Obama accepted the report's recommendations and removed the threat of prosecution for families seeking to negotiate with or pay ransom to their loved ones' kidnappers. James Foley's mother Diane Foley, who set up a foundation in her son's memory, had earlier revealed that her family had been threatened by U.S. officials when they tried to gather ransom money to free him. Obama also set up a Hostage Response Group to look at cases, and a special presidential envoy for hostage affairs. A Hostage Recovery Fusion Cell housed in the FBI was established to coordinate across government departments to ensure efforts and information are not siloed. If implemented fully, the new policies should address many of the concerns of families. However, the U.S. has not changed its core policy of refusing to pay ransom to groups it designates as terrorists and to "malicious actors."
Horrified by the beheadings, journalists, security experts, media companies, and press groups, including CPJ, began drafting a set of standards for news organizations and freelancers designed to reduce security risks. The Global Safety Principles and Practices launched in February commits news organizations to treat freelancers on dangerous assignments as they would treat staff. Freelancers in turn pledge to take appropriate training and precautions before undertaking such assignments.
After Foley there was a feeling in the industry that it couldn't just be business as usual.
"There was public awareness that journalists really are at risk and there's less a sense of blame that they shouldn't have been there," according to Frank Smyth, executive director of training company Global Journalist Security and senior security adviser to CPJ. He said he believed more news outlets were now sending staff and stringers to hostile environment and first-aid training courses than in the past. There is no global data on training, but others in the industry said that they too believed that more news organizations, particularly those born in the digital age, are beginning to provide security training.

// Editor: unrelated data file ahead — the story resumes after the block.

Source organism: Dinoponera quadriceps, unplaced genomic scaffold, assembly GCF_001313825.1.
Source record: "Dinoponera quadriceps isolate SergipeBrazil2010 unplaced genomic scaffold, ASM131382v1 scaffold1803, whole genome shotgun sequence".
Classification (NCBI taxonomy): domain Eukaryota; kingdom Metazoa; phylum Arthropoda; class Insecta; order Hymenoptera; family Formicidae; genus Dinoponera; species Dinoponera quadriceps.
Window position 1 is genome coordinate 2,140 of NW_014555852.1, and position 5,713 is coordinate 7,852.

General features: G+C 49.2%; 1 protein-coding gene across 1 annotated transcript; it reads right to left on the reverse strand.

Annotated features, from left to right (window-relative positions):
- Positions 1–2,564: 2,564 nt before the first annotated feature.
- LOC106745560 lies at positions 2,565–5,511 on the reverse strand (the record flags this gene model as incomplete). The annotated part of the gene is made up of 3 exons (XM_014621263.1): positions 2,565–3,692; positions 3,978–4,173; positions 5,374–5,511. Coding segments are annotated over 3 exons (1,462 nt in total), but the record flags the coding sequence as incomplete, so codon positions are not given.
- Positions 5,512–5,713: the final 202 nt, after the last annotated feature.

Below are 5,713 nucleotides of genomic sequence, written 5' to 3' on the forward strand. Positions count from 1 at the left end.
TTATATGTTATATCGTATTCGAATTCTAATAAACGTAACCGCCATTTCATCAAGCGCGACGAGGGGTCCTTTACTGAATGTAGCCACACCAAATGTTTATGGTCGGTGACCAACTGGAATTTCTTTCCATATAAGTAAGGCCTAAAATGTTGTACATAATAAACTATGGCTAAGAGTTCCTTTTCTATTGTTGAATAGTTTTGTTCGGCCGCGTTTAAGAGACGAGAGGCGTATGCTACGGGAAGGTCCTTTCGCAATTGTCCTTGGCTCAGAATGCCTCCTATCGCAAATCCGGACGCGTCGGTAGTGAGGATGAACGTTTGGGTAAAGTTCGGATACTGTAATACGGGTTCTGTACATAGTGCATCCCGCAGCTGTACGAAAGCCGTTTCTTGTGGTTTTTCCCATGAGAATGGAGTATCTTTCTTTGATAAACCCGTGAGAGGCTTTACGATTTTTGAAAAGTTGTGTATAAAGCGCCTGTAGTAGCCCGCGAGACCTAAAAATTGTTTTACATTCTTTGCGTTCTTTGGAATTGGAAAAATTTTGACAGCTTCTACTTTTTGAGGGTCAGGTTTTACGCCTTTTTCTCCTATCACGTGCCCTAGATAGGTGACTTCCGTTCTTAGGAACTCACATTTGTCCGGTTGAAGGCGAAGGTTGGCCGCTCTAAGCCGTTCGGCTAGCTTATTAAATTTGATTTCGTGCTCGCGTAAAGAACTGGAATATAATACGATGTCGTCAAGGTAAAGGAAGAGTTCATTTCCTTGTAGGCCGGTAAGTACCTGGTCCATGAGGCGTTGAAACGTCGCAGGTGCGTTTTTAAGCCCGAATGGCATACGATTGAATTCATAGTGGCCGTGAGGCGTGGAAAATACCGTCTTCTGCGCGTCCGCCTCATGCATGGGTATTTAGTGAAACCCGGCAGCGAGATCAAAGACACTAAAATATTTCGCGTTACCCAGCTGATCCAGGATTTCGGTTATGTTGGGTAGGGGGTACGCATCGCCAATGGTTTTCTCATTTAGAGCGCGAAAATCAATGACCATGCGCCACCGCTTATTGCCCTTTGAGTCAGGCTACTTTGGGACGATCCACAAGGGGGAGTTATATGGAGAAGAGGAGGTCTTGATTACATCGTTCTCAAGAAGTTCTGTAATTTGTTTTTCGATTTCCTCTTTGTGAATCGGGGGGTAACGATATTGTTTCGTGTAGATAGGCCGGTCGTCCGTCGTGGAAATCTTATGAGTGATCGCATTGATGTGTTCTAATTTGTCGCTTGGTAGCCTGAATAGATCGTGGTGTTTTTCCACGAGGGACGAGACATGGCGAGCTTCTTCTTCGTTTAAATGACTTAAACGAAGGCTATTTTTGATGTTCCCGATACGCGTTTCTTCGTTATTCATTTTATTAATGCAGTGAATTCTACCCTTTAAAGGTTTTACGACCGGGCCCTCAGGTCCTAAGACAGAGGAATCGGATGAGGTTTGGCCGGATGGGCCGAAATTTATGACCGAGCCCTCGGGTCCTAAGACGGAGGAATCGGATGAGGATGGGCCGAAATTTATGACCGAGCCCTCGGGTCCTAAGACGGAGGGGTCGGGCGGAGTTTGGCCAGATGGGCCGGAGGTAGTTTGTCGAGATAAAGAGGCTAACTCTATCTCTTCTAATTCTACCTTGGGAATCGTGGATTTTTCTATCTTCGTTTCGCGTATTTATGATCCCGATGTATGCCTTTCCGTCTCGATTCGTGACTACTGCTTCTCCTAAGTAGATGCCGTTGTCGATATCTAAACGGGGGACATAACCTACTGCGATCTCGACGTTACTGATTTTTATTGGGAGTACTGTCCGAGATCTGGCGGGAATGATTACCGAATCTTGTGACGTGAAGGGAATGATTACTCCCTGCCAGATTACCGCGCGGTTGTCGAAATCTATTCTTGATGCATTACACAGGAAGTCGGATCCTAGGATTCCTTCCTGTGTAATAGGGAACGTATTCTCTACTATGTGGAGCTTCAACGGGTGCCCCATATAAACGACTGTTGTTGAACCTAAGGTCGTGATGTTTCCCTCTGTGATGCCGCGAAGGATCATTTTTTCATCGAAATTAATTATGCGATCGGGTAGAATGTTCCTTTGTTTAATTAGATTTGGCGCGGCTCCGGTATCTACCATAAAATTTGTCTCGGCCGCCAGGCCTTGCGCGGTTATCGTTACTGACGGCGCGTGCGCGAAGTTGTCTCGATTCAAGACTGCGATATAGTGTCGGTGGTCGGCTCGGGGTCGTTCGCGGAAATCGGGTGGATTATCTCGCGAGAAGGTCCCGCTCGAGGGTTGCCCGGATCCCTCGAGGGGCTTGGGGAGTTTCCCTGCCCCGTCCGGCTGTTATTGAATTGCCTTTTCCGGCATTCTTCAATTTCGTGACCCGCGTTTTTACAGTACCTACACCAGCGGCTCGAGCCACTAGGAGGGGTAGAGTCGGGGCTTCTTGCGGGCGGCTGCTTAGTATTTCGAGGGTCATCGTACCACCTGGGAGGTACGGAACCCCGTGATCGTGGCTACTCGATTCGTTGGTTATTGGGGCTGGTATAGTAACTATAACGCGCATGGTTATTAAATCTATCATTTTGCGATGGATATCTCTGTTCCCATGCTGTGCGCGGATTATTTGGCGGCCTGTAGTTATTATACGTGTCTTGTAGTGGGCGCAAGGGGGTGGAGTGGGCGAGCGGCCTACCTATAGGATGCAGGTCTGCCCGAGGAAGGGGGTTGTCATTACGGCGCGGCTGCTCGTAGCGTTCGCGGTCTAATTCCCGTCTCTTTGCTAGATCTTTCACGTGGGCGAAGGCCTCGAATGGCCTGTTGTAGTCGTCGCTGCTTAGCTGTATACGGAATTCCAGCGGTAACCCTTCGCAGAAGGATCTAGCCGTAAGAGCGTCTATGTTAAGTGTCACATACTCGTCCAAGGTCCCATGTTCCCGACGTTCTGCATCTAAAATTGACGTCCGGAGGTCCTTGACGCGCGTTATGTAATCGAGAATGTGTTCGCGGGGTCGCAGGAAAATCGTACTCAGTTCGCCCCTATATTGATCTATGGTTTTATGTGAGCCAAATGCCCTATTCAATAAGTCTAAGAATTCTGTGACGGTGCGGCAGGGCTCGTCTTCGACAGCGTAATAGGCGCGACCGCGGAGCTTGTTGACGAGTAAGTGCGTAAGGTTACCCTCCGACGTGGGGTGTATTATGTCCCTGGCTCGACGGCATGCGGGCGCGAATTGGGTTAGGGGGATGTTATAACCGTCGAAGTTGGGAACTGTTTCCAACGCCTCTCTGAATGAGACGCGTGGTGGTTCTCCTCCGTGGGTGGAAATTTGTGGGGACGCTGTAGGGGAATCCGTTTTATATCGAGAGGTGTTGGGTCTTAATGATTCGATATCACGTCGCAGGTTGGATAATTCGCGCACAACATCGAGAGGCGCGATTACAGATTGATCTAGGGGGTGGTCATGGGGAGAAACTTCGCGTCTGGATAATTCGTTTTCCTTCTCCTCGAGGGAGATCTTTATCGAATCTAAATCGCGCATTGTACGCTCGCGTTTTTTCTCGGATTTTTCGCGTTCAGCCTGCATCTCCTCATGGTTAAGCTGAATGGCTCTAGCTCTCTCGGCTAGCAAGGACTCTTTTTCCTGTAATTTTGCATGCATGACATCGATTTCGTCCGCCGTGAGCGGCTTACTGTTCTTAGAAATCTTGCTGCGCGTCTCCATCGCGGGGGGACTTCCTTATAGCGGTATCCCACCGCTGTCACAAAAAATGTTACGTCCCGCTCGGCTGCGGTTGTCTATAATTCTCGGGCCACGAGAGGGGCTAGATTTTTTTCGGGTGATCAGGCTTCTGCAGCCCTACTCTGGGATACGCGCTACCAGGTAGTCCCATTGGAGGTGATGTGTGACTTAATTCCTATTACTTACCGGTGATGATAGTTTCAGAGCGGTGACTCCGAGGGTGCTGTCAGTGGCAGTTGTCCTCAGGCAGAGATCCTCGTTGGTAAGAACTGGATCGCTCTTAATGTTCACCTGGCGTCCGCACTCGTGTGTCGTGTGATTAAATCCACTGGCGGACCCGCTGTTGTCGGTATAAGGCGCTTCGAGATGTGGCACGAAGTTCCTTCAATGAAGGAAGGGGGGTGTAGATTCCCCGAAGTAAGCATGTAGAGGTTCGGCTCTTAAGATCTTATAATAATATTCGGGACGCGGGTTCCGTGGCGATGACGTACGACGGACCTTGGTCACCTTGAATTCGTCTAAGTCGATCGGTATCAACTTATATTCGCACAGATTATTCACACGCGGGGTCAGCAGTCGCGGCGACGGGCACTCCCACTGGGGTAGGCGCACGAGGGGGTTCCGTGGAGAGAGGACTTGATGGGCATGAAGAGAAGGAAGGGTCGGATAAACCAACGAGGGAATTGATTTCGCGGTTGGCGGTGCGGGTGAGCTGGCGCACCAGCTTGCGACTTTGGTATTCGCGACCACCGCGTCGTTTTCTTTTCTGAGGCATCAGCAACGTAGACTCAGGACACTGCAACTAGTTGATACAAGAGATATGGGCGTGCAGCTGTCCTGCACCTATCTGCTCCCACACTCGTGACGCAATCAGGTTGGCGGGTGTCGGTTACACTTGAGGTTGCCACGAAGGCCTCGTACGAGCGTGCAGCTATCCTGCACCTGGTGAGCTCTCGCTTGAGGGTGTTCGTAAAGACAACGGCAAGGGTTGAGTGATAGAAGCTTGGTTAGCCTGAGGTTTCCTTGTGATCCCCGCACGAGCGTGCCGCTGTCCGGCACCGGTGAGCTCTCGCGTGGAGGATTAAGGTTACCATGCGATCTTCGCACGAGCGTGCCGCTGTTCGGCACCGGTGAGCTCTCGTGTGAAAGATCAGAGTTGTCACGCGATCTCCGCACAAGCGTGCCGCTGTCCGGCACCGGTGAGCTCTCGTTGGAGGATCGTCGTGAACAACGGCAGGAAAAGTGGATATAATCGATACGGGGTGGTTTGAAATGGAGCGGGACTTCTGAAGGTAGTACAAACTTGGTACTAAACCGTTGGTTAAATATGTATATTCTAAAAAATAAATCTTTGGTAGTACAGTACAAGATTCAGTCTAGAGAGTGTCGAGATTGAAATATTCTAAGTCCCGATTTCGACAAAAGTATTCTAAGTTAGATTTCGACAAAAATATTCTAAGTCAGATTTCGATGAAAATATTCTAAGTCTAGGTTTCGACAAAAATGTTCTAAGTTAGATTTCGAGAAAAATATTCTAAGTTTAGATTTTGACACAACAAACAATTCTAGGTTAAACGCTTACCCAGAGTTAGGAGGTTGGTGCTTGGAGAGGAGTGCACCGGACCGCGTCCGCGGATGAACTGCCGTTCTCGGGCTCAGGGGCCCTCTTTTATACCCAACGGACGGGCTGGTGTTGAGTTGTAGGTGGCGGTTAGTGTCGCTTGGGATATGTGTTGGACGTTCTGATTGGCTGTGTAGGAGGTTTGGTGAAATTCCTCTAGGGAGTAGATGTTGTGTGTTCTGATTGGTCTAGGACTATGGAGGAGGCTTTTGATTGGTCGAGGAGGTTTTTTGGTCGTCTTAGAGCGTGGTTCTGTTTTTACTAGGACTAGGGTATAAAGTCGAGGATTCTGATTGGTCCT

"People get it, editors get it," Smyth said.
It's not that journalists weren't working to improve safety before the beheadings. The deaths in Libya in 2011 of photographers Tim Hetherington and Chris Hondros spurred colleagues to set up the RISC (Reporters Instructed in Saving Colleagues) organization to train freelancers in first-aid. And Foley, who was himself abducted in Libya in 2011, highlighted the plight of the many local journalists upon whom the relatively small band of roving international reporters rely. In Syria, for example, it's those local journalists who continue to bear the brunt of the onslaught against independent media and who supply the bulk of the news that now trickles out of the conflict zone as most international journalists deem it too dangerous to venture in. And CPJ, in partnership with other media groups, just this month set up the Syria Media Safety Resource to help local reporters.
So far this year, some 70 media outlets and press freedom groups have signed on to the Safety Principles, including major international news services and the BBC. But some notable newspapers and TV networks, many of which rely heavily on freelance content, have yet to sign.
"It is groundbreaking for there to have been a document signed that broadly commits those many organizations that have signed it to treat freelancers on commission in a similar way to employed people," said the Frontline Club's Smith. He helped set up the Frontline Freelance Register, a group that represents nearly 500 independent journalists and was a leading force behind the principles.
But he, like other signatories, acknowledges that there is still a mountain to climb both in ensuring that those who have signed implement the principles and also in persuading those news executives who have not done so to get their pens out.
"The best argument to persuade people is the moral argument...I don't think it is going to be possible to hold your head high in this industry and not collaborate with other organizations to try to see freelancers treated fairly."
Let's hope he's right.